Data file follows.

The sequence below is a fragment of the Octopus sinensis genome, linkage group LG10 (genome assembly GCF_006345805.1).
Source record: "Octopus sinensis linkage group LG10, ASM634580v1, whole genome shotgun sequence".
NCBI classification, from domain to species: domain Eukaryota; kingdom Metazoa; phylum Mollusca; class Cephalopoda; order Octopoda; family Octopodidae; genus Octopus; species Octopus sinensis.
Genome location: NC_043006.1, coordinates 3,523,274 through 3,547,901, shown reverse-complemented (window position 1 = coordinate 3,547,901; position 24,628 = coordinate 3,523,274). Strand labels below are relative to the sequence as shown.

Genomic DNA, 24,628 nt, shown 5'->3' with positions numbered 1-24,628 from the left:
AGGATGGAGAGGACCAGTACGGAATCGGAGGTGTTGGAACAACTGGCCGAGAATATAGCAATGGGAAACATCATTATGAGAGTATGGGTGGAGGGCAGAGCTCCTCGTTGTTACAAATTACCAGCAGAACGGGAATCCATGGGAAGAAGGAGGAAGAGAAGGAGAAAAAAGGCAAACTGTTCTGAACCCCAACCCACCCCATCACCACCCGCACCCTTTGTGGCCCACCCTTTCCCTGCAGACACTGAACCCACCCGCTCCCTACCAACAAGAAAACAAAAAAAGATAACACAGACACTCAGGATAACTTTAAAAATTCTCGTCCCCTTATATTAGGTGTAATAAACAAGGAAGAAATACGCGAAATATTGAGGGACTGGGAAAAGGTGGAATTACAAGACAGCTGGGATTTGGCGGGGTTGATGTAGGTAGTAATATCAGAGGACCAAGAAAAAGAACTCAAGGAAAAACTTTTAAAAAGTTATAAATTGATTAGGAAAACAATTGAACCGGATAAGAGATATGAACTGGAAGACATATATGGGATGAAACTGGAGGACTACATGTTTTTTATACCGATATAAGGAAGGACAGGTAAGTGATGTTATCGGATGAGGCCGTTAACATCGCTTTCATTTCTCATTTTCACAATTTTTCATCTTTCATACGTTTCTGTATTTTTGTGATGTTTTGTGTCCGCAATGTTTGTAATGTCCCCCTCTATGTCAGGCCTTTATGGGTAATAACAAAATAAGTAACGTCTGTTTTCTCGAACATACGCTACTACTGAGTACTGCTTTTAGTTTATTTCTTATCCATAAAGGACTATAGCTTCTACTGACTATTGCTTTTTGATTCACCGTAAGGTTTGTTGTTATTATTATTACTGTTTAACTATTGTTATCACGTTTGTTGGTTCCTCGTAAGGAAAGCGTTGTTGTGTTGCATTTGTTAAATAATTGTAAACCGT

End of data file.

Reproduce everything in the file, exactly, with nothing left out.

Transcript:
The sequence below is a fragment of the Octopus sinensis genome, linkage group LG10 (genome assembly GCF_006345805.1).
Source record: "Octopus sinensis linkage group LG10, ASM634580v1, whole genome shotgun sequence".
NCBI classification, from domain to species: domain Eukaryota; kingdom Metazoa; phylum Mollusca; class Cephalopoda; order Octopoda; family Octopodidae; genus Octopus; species Octopus sinensis.
Genome location: NC_043006.1, coordinates 3,523,274 through 3,547,901, shown reverse-complemented (window position 1 = coordinate 3,547,901; position 24,628 = coordinate 3,523,274). Strand labels below are relative to the sequence as shown.

Genomic DNA, 24,628 nt, shown 5'->3' with positions numbered 1-24,628 from the left:
AGGATGGAGAGGACCAGTACGGAATCGGAGGTGTTGGAACAACTGGCCGAGAATATAGCAATGGGAAACATCATTATGAGAGTATGGGTGGAGGGCAGAGCTCCTCGTTGTTACAAATTACCAGCAGAACGGGAATCCATGGGAAGAAGGAGGAAGAGAAGGAGAAAAAAGGCAAACTGTTCTGAACCCCAACCCACCCCATCACCACCCGCACCCTTTGTGGCCCACCCTTTCCCTGCAGACACTGAACCCACCCGCTCCCTACCAACAAGAAAACAAAAAAAGATAACACAGACACTCAGGATAACTTTAAAAATTCTCGTCCCCTTATATTAGGTGTAATAAACAAGGAAGAAATACGCGAAATATTGAGGGACTGGGAAAAGGTGGAATTACAAGACAGCTGGGATTTGGCGGGGTTGATGTAGGTAGTAATATCAGAGGACCAAGAAAAAGAACTCAAGGAAAAACTTTTAAAAAGTTATAAATTGATTAGGAAAACAATTGAACCGGATAAGAGATATGAACTGGAAGACATATATGGGATGAAACTGGAGGACTACATGTTTTTTATACCGATATAAGGAAGGACAGGTAAGTGATGTTATCGGATGAGGCCGTTAACATCGCTTTCATTTCTCATTTTCACAATTTTTCATCTTTCATACGTTTCTGTATTTTTGTGATGTTTTGTGTCCGCAATGTTTGTAATGTCCCCCTCTATGTCAGGCCTTTATGGGTAATAACAAAATAAGTAACGTCTGTTTTCTCGAACATACGCTACTACTGAGTACTGCTTTTAGTTTATTTCTTATCCATAAAGGACTATAGCTTCTACTGACTATTGCTTTTTGATTCACCGTAAGGTTTGTTGTTATTATTATTACTGTTTAACTATTGTTATCACGTTTGTTGGTTCCTCGTAAGGAAAGCGTTGTTGTGTTGCATTTGTTAAATAATTGTAAACCGT